Judge Ambrose offers the inside scoop on Jones’ many talents. “Representing elected officials and politicians takes an amazing amount of finesse,” says Ambrose. “Everyone getting sued is concerned, but these people have public concerns besides personal ones. They’re not only speaking for themselves, [in many cases] they want to get elected again.”
 
Being elected managing partner was not a total surprise, Jones admits, since she had expressed interest in the job. But that didn’t make the challenge any less daunting. It was a time of uncertainty at the firm. “We had lost some people who were very productive, and we had to retool and make changes,” she remembers. Since then the firm has specialized, enhancing its civil rights practice and labor and employment areas, and adding a medical laboratory defense practice, among others. With three offices (the other two are in Greensburg and Altoona) and 38 lawyers, 15 of whom are equity partners, Meyer Darragh is among the top 25 largest firms in the Pittsburgh area.
 
Dean Passodelis, a Meyer Darragh partner, is not surprised that Jones was recently elected to a third three-year term. She’s well liked and respected within the firm, he says. “What is most remarkable is that she was able to take over the firm’s leadership at such a young age, without the support or guidance of prior managing partners who were no longer with the firm, and succeed in making the firm prosper.”
 
Her relative youth has not gone unnoticed by the wider community. A couple of years ago, when she and one of the partners were in Chicago on business, a client expressed surprise that someone Jones’ age had risen to her position. Jones takes experiences like this in stride. “I just chuckled and said that maybe it is nice to be viewed as youthful for someone in my job,” she says.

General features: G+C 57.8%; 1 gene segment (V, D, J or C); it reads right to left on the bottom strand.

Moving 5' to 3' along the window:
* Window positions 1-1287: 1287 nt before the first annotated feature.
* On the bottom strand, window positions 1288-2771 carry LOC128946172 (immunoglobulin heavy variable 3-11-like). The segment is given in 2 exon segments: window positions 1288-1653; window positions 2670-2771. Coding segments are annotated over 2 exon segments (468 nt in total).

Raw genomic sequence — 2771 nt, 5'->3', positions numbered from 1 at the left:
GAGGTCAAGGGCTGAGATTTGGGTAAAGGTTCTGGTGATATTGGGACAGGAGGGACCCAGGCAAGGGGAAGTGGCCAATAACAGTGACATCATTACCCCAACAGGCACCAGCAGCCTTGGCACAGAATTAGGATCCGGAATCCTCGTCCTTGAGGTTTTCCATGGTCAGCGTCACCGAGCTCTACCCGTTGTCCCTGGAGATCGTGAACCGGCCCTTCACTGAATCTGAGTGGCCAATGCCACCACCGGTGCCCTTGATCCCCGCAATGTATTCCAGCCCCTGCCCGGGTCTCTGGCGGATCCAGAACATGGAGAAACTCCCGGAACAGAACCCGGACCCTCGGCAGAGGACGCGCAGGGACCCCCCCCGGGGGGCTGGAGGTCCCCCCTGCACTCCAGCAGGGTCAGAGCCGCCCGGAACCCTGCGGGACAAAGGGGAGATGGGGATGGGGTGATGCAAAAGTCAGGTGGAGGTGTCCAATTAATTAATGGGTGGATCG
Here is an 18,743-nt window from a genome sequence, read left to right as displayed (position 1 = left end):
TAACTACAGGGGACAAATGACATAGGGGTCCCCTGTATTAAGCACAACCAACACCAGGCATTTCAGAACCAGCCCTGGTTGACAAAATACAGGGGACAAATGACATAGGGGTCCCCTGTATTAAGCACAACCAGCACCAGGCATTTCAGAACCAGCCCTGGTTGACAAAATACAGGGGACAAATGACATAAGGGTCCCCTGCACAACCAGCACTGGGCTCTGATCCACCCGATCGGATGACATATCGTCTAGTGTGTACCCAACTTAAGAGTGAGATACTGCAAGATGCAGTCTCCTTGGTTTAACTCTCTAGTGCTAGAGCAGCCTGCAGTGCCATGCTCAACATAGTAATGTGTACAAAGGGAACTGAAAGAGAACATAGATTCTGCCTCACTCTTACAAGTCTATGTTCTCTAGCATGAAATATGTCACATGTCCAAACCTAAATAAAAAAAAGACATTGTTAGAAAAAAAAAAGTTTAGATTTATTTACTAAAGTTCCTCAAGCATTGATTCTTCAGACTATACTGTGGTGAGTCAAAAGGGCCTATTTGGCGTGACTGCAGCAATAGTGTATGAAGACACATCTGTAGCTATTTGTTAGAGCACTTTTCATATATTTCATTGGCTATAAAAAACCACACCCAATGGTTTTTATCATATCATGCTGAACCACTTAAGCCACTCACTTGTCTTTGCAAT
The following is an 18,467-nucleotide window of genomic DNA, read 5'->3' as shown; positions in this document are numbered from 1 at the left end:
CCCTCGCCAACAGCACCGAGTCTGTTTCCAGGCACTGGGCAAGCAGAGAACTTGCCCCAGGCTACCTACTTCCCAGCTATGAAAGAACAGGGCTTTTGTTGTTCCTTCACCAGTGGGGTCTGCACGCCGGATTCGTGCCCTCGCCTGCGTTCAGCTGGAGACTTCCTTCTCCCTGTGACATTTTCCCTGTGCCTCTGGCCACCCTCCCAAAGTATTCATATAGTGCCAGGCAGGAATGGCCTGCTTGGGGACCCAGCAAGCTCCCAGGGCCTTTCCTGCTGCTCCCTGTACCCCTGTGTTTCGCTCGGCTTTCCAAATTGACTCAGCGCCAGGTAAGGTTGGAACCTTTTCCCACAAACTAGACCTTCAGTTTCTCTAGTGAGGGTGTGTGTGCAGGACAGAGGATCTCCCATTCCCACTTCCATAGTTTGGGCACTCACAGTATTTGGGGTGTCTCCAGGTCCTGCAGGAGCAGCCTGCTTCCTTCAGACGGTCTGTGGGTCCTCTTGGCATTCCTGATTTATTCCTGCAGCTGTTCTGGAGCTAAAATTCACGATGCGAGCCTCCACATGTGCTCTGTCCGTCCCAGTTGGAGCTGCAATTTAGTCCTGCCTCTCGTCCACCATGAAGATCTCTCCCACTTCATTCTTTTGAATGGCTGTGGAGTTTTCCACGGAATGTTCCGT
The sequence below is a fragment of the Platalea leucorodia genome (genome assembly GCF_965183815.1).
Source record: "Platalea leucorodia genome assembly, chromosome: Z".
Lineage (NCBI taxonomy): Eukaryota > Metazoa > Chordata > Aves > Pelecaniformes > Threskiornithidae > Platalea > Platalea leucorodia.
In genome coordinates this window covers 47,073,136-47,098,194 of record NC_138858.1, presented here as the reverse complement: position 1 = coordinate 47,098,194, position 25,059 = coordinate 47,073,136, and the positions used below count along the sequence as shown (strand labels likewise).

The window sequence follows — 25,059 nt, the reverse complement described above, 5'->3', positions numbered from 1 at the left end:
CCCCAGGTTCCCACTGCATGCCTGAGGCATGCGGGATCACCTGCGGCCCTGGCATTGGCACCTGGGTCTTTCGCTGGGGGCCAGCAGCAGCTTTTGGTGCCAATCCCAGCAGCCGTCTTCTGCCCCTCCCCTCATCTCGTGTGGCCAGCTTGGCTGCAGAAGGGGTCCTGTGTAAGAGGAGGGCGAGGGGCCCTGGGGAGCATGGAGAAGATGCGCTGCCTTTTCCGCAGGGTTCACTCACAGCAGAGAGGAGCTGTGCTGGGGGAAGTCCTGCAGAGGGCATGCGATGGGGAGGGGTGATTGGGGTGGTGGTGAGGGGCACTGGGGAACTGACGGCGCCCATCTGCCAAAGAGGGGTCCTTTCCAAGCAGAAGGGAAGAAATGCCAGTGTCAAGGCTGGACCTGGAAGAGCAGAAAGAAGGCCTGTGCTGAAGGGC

Not long after she was elected, during the difficult retooling time when she had to make some tough calls, Jones received one of her favorite expressions of support. “One of the lawyers, even more conservative than me, said I reminded him of Margaret Thatcher,” she says. “He meant it in a positive way. He said I was tough and could make tough decisions.”
 
Whenever she can get away, Jones enjoys traveling with her husband, Cameron Jones, who owns two car dealerships in Butler County. A couple of years ago, the pair spent three weeks in Cameron’s native land of Australia.
 
She also loves to spend time with her 9-year-old niece and godchild, Alexandra. Just as others introduced the law to her, she is making sure Alexandra knows her way around a courthouse. When Alexandra was 6, Jones took her to court and introduced her to Judge Ambrose. The little girl brought a notebook and took copious notes.
 
Rest assured, Meyer Darragh is in strong hands for years to come. At least until Alexandra is ready to take over.